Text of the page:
Featured pop concert: G. Love & Special Sauce celebrate the old and new at Festival Pier

(From left) G. Love Dutton, Jimmy Prescott, and Jeffrey Clemens.
(From left) G. Love Dutton, Jimmy Prescott, and Jeffrey Clemens.
Posted: August 02, 2014

Some of us Philadelphians are getting old. G. Love & Special Sauce - this city's prime instigators of blues-inflected hip-hop - are heading a bill at Festival Pier on Saturday night. But can it be that the band is celebrating the 20th anniversary of its first self-titled album? Could it be that Garrett "G. Love" Dutton's son Aidan turned 13 on the day of this interview?

"Everyone's good," says Dutton, celebrating his son's birthday on Martha's Vineyard, coinciding with acoustic gigs the twosome perform at beach-town clubs. "Aidan plays drums with me, doing these solo shows, when he's not studying at the School of Rock in Boston."

Does Aidan have the same sophisticated taste that led Dutton, then 21, to mix hip-hop with Charlie Christian, Big Bill Broonzy, and Muddy Waters in 1994, when he recorded G. Love & Special Sauce with partners Jeffrey Clemens (drums) and Jimmy Prescott (bass)? "Oh, man, Aidan's way more advanced as a player than I was," says Dutton. "He's got me as a dad, his stepdad is a musician, and his mom is something of a hipster."

As for the 1994 album, Dutton was well aware of the 20th anniversary, and he was even talking to Sony (whose Okeh label released it originally) about a rerelease. But G. Love & Special Sauce had something else in view - a brand-new album for 2014, Sugar. "We figured the best way to honor our first record was to play it live - front to back - which was cool," says Dutton, referring to a brief winter 2014 tour whose two-day stop in Colorado found the band taping a show for upcoming release.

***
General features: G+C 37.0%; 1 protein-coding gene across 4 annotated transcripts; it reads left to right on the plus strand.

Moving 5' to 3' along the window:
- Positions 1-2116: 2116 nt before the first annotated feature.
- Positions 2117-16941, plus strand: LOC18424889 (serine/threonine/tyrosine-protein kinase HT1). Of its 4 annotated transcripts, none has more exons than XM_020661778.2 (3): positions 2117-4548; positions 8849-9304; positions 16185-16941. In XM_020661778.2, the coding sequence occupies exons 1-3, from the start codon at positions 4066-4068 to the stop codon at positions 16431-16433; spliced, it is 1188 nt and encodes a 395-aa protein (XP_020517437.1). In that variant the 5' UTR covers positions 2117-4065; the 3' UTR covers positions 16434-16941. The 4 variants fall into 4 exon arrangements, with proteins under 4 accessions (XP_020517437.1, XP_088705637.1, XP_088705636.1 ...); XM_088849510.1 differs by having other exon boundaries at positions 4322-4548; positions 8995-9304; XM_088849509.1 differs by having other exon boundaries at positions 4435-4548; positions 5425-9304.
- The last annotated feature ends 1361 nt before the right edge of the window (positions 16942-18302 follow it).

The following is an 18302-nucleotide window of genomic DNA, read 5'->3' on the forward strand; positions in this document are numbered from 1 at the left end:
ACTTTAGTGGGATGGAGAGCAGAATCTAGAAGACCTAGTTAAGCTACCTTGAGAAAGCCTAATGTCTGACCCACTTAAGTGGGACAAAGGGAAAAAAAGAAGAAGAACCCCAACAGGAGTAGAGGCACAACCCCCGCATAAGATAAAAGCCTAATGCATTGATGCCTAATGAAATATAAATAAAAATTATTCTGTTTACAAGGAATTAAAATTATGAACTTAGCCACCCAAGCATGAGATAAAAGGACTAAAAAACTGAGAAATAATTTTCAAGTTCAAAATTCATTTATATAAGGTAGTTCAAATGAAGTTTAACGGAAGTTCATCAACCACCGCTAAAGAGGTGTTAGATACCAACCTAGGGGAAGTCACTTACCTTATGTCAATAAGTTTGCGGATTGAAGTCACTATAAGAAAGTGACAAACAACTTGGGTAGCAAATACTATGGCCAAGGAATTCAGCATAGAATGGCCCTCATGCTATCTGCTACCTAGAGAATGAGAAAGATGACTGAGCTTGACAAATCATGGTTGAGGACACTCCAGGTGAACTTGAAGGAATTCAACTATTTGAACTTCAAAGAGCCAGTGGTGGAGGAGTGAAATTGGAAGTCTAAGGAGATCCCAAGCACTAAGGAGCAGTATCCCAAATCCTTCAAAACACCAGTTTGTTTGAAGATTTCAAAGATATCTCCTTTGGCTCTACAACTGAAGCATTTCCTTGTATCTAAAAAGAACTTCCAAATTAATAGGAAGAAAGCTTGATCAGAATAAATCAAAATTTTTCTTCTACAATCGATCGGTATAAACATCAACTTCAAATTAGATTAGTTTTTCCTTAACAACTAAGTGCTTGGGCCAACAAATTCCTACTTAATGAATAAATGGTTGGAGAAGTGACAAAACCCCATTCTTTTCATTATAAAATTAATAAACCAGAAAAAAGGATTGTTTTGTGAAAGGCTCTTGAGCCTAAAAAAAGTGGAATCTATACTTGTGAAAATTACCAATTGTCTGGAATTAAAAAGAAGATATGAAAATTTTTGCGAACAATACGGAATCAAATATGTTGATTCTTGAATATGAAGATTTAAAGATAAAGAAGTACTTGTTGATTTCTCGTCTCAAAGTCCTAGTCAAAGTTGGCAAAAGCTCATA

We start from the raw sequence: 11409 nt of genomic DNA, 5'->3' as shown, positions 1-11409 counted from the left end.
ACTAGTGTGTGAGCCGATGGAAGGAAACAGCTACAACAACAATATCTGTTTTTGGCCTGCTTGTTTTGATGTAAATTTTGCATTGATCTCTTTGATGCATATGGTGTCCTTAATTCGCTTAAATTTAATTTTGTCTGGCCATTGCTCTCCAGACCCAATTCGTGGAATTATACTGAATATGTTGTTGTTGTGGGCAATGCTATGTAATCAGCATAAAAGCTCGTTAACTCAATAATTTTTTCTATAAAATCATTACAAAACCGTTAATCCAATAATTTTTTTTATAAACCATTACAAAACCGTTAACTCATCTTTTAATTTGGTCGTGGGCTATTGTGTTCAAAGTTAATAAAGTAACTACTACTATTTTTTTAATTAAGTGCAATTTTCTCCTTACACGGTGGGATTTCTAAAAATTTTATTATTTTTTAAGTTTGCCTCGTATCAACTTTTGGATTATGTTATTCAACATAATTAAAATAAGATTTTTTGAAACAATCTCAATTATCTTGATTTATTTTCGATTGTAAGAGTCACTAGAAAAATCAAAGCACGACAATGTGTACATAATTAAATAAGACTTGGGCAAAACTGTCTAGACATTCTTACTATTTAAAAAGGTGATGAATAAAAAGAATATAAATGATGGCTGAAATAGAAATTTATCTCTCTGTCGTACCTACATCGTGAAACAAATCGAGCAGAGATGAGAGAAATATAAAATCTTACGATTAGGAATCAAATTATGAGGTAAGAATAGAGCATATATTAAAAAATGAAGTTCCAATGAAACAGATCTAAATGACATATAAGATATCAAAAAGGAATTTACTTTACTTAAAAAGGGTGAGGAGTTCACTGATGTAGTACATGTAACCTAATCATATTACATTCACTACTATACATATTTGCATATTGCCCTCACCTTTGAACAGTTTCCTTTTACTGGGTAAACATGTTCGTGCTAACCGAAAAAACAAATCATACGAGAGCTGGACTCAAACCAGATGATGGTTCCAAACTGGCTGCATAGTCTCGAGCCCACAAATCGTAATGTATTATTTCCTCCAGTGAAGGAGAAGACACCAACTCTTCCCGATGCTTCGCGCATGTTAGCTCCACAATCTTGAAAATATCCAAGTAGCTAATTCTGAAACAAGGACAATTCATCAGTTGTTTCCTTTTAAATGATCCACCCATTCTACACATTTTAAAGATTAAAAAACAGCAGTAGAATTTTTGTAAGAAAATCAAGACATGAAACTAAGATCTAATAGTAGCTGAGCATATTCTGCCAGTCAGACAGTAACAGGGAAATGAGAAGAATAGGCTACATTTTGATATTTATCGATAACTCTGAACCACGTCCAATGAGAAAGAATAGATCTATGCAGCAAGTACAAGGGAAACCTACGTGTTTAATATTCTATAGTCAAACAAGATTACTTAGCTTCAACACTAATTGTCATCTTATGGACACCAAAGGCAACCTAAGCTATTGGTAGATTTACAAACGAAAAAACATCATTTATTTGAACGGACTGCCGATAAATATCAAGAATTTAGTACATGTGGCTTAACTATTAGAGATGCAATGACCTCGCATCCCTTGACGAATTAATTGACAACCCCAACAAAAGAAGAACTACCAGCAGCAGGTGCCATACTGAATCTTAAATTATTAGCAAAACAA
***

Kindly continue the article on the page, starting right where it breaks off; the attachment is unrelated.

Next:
Recording Sugar, it wasn't as though the reunited Sauce (apart for six years) had problems connecting. Dutton has been working with Clemens on and off ("mostly on"), and their relationship with Prescott was amiable. "Know what?" Dutton says. "We only ever fought about music - nothing else, really - because each of us is dedicated to our craft and has strong opinions about every detail." Dutton pauses, then laughs. "We're sensitive."

With Sugar, the band started with a set of heartbreak-oriented tracks, but soon worked up a new group of tunes with great passion and energy. "All we had to do was press the record button and we were off to the races," Dutton says. The tunes spoke of music itself, its pursuit, the business, making it one's life, the career arc from street busker (which Dutton was before getting signed) to road dog.

"The new songs we have, we're doing them differently than we have in the past," Dutton says. "Like, say 'Come Up Man,' which is like Elmore James meets Cypress Hill? That's our most obvious take on our hip-hop/ blues thing, which by now we have fully realized and know where it's going in the future. Because we can legitimately call ourselves bluesmen now. It's real. We're not kids anymore. We've been doing this for 20 years, marinating it, seasoning it."

Speaking of marinating, the inevitable has happened. Dutton has his own line of sauces, available online ( www.gloveshotsaucecom) in three flavors (Original Hot, Caribbean Lolo, and Sambal) and on G.Love's HOT Sauce Blues Chicken Frizzle chicken cutlet sandwiches at Tony Luke's. Another sign we are all getting older. "It's a lifestyle thing," says Dutton. "I think about what I've been doing, how long I've been doing it, and the community around that - and we've grown up. So it's about being in people's house. Either you bring the music to their house, or the food into the house. I'd like to tie in all my Philly roots together and give people something to latch on to."


Hemp Heals presents G. Love & Special Sauce, Stephen Marley, and Slightly Stoopid at 6:30 p.m. Saturday at Festival Pier, Columbus Blvd. & Spring Garden St. Tickets: $20-$35. Information: 1-800-745-3000, www.Ticketmaster.com.

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